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Hi I am new to rails and started with a simple app which has many 'tasks' and each one have a 'tag' attached with it. So the relationship is like - Many 'tasks' have one/same 'tag'. How do I bring this up in my models. I tried it with 'task' has_one 'tag' and a 'tag' belongs_to a 'task' rule but it works only for the first 'task' with that tag and for the rest of the 'tasks' with the same 'tag' it won't work. Please suggest me the way to do this properly. Thanks :)

class Task < ActiveRecord::Base
  has_many :logs
  has_one :tag , :foreign_key => "id"
end

class Tag < ActiveRecord::Base
  belongs_to :task
end
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can you put some info on the attributes that you have for task and tag? –  jay Jan 2 '12 at 4:00

3 Answers 3

up vote 6 down vote accepted

It looks to me like you have the associations turned around - every newbie to Rails that I've ever seen has done this on their first project.

What you want is

class Task < ActiveRecord::Base
  has_many :logs
  belongs_to :tag
end

class Tag < ActiveRecord::Base
  has_many :tasks
end

Think about it this way - if you click on a tag, you would expect a list of all tasks that have that tag. So tags have many tasks, and each task belongs to one tag. This matches how you described your project. Has_one is intended for a one to one relationship, where each task would have its own, unique tag.

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It worked thanks ;) –  sarath Jan 2 '12 at 6:51

Your issue is possibly that using the foreign key "id" means that you're using the Tags table "ids" column as your key, which is illogical. In this case, a Task of id 1 thinks it will be associated to a Tag of id 1.

If you set your migrations up using the RAILs conventions, I would assume you have a column in the tags table that records the task_id.. In this case I think you would just need these associations:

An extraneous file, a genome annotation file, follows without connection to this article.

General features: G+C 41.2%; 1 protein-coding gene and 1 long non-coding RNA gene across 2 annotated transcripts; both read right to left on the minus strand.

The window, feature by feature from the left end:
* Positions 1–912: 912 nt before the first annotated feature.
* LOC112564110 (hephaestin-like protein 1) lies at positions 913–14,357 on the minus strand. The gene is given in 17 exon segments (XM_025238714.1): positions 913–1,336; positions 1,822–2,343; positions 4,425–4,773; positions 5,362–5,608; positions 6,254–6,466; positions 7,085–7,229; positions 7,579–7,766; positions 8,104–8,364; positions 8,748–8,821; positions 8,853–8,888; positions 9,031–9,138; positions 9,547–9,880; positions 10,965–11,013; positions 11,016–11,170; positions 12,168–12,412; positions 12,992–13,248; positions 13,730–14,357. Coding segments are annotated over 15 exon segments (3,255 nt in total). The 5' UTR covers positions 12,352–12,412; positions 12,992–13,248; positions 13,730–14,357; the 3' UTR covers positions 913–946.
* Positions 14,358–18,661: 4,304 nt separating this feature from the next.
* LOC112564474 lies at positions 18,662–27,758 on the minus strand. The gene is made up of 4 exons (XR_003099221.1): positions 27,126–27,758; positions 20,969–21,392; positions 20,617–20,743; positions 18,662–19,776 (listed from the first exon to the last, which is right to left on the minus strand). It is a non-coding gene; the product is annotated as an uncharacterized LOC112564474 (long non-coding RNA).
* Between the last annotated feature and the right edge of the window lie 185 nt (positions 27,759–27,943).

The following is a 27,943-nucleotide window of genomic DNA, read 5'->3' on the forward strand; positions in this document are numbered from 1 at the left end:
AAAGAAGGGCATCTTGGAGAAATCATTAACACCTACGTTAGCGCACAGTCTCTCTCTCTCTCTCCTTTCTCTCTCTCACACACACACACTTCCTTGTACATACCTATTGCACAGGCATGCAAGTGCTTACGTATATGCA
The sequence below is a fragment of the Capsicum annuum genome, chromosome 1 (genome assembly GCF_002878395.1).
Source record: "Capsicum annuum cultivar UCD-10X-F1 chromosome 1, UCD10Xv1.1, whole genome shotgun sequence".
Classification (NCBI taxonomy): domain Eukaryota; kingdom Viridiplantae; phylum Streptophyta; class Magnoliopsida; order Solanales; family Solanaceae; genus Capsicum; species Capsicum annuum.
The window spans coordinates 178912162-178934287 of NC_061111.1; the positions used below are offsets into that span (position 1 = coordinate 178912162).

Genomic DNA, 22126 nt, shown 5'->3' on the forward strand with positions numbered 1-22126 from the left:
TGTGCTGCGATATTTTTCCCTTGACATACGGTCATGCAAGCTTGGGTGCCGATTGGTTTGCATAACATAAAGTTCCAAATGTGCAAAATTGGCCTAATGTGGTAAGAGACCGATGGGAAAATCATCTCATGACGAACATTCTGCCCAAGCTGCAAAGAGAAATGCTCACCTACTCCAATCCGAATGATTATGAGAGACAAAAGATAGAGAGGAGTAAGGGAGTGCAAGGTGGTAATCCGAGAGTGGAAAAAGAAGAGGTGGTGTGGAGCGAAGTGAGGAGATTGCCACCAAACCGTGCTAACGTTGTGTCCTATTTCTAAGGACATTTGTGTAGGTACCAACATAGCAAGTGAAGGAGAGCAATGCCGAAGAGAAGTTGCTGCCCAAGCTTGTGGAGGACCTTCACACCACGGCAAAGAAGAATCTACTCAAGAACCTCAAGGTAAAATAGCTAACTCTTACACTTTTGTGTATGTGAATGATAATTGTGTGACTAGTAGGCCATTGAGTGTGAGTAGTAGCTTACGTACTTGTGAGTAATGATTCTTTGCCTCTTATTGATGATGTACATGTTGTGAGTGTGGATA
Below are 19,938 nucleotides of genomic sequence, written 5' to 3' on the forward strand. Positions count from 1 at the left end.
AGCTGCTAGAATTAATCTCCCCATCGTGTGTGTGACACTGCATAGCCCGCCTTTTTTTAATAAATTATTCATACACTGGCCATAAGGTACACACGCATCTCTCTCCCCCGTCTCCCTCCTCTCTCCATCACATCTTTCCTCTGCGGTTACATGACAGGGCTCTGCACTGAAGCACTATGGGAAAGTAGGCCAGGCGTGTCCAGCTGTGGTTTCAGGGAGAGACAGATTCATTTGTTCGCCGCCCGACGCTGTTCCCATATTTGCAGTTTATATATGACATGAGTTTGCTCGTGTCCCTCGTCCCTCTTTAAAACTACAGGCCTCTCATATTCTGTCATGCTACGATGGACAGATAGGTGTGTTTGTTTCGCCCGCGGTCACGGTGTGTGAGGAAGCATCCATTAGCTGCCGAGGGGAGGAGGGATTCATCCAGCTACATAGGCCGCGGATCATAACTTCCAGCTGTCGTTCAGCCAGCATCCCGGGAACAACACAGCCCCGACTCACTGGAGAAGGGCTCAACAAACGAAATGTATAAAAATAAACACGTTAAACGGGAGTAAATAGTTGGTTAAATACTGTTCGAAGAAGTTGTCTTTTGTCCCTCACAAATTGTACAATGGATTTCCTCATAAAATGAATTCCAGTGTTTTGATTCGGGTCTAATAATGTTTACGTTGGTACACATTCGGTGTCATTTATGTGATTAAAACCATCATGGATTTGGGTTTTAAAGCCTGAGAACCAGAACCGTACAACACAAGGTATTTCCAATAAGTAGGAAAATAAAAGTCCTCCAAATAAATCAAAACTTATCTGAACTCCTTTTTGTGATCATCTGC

class Task < ActiveRecord::Base
   has_many :logs
   has_one :tag
 end

 class Tag < ActiveRecord::Base
   belongs_to :task
 end

Again, this would assume you have an attribute for tags called "task_id". If you saved it in an unconventional key eg "custom_name_task_id" it would change to

 class Task < ActiveRecord::Base
   has_many :logs
   has_one :tag, :foreign_key => "custom_name_task_id"
 end

 class Tag < ActiveRecord::Base
   belongs_to :task
 end
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No Jay, tasks table records the tag it should have. Your's is the other way around. –  sarath Jan 2 '12 at 6:50
    
oh ok. I was confused by your explanation. either way, kimhagen understood and all's well, as his answer is correct. –  jay Jan 2 '12 at 17:16

If I understand you correctly, then you want a task to only have one tag, but that tag can belong to multiple tasks, the association is backwards. You need a belongs_to :tag in Task and a has_many :tasks in Tag.

But, I think you'll probably eventually want multiple tags for a single task, and I'd think it's better from the start to do a M-M relationship, like so:

class Task < ActiveRecord::Base
  has_many :tagged_tasks
  has_many :tags, through: :tagged_tasks
end

class Tag < ActiveRecord::Base
  has_many :tagged_tasks
  has_many :tasks, through: :tagged_tasks
end

class TaggedTask < ActiveRecord::Base
  belongs_to :task
  belongs_to :tag
end

This allows you to have multiple tags for tasks, but you probably should just use the acts_as_taggable_on gem, that does it all for you.

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